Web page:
Property developer Steenoven and an undisclosed construction contractor have started drilling a borehole for a new thermal energy storage system in the historic city of Bruges, Belgium.
Individual geothermal heat pumps provide heating, cooling and hot water for the residents of the UNESCO-protected Boevrie housing project in the historic center of Bruges. The development measures 11,700 square meters and will include 102 apartments, 25 detached houses, eight duplexes and office space, as well as basements and underground garages.
Geothermal heat pumps were considered an alternative to solar panels to reduce the residents’ electricity bills, as UNESCO rules strictly limit the use of rooftop solar energy.
“We are doing everything we can to ensure that this housing project is a perfect fit for the UNESCO site and we pay as much attention to sustainability as possible,” said Steven Langenaken, Steenoven’s project manager. “The shape of Boevrie – a large underground parking garage with compact buildings on top – makes geothermal energy the most suitable and efficient way to generate sustainable heating.”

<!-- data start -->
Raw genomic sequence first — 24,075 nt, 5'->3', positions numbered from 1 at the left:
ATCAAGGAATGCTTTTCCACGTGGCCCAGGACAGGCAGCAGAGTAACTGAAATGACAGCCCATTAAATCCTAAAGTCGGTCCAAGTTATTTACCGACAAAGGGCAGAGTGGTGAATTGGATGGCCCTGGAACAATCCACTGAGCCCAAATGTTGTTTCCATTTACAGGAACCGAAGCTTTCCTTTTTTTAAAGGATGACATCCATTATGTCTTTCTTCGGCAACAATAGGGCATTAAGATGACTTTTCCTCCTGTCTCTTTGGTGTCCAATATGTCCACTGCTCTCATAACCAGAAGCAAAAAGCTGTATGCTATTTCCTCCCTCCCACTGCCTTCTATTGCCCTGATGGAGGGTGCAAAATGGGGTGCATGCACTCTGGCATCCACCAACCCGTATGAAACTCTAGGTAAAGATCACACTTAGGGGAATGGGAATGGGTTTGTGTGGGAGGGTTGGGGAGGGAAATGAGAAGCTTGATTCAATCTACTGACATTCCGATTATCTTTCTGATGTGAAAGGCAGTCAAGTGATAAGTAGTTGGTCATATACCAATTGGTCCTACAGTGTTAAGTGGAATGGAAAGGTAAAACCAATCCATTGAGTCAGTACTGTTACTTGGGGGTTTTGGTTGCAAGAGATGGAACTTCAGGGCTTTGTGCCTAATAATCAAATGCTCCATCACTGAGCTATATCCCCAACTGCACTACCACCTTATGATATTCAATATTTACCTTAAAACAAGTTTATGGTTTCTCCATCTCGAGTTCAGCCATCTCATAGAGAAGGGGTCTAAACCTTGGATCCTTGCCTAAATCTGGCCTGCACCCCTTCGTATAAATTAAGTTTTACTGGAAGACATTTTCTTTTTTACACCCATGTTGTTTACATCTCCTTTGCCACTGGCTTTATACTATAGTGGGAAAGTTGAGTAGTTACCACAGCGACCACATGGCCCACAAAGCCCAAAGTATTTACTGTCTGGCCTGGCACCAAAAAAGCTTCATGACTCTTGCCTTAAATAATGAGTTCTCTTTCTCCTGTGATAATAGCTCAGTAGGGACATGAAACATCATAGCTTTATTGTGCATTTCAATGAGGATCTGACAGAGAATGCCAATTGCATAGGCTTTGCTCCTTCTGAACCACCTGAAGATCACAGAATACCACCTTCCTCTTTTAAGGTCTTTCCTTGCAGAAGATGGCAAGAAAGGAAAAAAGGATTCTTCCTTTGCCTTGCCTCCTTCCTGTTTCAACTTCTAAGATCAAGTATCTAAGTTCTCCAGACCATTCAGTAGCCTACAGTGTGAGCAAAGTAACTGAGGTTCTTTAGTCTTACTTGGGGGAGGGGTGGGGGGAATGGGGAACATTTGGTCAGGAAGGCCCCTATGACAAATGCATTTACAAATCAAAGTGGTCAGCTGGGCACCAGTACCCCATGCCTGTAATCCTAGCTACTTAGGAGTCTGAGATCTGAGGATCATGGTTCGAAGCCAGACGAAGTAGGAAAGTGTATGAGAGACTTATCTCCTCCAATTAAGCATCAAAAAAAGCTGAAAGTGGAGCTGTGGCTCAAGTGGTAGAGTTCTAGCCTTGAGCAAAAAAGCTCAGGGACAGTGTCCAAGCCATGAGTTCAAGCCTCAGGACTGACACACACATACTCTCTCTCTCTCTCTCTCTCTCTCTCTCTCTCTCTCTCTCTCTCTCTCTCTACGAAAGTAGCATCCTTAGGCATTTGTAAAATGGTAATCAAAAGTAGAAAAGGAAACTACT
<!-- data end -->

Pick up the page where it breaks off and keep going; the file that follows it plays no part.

According to Steenoven, the average source temperature of geothermal heat pumps is 10 C to 12 C. Their heating power is 40 C for floor heating and 60 C for hot domestic water.
– The underfloor heating pipe network ensures cool water circulation in the summer and passive cooling of apartments and houses, Steenoven said.
Excavating the borehole’s thermal energy storage field requires “huge investments,” Steenoven said. It added that the project’s payback period has shrunk to about 10 years because electricity prices skyrocketed following Russia’s invasion of Ukraine.
The drilling works started in the second half of February and are estimated to last two months. The first residents are expected to start using geothermal heat pumps by the end of 2026.